There are also societal problems that have clearly made a difference. The married working couple makes the assignment process much more difficult; the role of spouses in terms of employment abroad and so forth, makes life a lot more difficult. But by and large, I would have to say the Foreign Service is nowhere near the disciplined Service that I think it was 20 or 25 years ago. I think that's too bad. That is not to say that I think that the Foreign Service is not worth anything; I still think it's a good Foreign Service. But management is much more difficult; morale, I think, is worse; and I see little hope that that's going to change.
With regard to the question of political appointees, on this I am not popular with my Foreign Service colleagues, because by and large, I don't care that much, with some caveats. To my way of thinking, it is far more important that good Foreign Service officers get the important jobs in the Department than it is that they have a lock on a lot of embassies. Again, don't get me wrong. I would prefer to see good Foreign Service officers appointed ambassador than some political hack who is going to Ireland because his grandmother was Irish. I'm not arguing that point. But I have seen a lot of quite capable political appointees. I've also seen some real turkeys. But I can reverse the process. I've seen some very good Foreign Service officer ambassadors; I've seen some that aren't so good.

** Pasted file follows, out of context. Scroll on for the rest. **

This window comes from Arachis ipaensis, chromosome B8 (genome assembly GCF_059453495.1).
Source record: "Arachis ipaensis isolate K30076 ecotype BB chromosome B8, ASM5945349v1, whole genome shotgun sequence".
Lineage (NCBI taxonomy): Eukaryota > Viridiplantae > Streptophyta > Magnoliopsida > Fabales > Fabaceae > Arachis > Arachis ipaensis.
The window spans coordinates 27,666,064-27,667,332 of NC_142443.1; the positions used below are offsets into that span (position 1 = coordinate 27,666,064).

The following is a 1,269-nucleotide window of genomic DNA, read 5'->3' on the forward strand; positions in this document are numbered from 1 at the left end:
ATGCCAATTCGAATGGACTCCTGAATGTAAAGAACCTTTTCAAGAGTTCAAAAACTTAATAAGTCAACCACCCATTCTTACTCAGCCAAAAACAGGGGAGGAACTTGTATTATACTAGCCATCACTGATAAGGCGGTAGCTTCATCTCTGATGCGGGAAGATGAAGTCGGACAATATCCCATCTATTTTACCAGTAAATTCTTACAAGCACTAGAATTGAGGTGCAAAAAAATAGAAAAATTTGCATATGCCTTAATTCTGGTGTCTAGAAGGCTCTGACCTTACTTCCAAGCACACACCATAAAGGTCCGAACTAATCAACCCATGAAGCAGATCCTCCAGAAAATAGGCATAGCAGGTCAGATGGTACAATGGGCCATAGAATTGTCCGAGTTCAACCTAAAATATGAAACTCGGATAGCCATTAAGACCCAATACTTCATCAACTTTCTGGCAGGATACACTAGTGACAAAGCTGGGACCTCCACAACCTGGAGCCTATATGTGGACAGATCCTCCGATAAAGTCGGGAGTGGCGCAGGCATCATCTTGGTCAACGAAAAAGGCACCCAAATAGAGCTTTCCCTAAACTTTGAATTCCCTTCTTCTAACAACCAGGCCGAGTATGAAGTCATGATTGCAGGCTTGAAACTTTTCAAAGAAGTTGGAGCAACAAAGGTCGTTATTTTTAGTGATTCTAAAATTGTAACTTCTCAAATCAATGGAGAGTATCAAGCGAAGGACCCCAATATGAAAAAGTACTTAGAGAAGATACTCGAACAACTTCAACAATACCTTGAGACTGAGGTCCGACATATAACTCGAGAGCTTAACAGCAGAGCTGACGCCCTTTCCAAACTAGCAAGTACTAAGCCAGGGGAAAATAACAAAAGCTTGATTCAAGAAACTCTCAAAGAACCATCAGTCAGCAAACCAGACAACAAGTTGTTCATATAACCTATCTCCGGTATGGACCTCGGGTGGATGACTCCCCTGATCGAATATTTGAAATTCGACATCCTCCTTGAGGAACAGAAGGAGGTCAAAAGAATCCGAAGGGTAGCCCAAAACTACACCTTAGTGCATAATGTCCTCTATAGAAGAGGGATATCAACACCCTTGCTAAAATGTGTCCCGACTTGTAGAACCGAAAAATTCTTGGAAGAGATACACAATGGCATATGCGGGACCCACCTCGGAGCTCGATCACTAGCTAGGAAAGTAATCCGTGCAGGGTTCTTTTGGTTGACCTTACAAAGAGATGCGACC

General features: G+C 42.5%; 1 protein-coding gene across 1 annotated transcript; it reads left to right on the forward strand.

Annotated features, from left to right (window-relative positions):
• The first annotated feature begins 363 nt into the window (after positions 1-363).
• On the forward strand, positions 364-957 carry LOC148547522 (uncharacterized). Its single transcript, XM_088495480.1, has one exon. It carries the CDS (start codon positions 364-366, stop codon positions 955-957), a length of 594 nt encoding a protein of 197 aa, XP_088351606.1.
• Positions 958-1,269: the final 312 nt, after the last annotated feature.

One thing I will say. This is a comment I don't think Henry Kissinger would want me to repeat, but since I agree with it. Henry came to the conclusion that a senior Foreign Service officer--again, recognizing there would be exceptions, but as a generalization, a senior Foreign Service officer had, to quote him, "one good fight in him." He meant by that, take an ambassador in country X which becomes a political hot spot, and the ambassador becomes a political target back home. Let me give an example: Chile at the time of Allende and thereafter, where the political process in the US engendered tremendous debate about what the ambassador did or didn't do, and was he being devious or was he honest. The occupant of the embassy, because he worries about the damage he has already suffered, is much less prepared to fight hard the second time. I don't deny that that's a generalization that has exceptions, as I've indicated, but I do feel there is some merit to that contention. Therefore, if the Foreign Service is going to get the jobs, it needs to be prepared to put its neck on the block, and it needs to accept the fact that one embassy may be all they will get. That's very easy to say. We're all human; it doesn't work that way.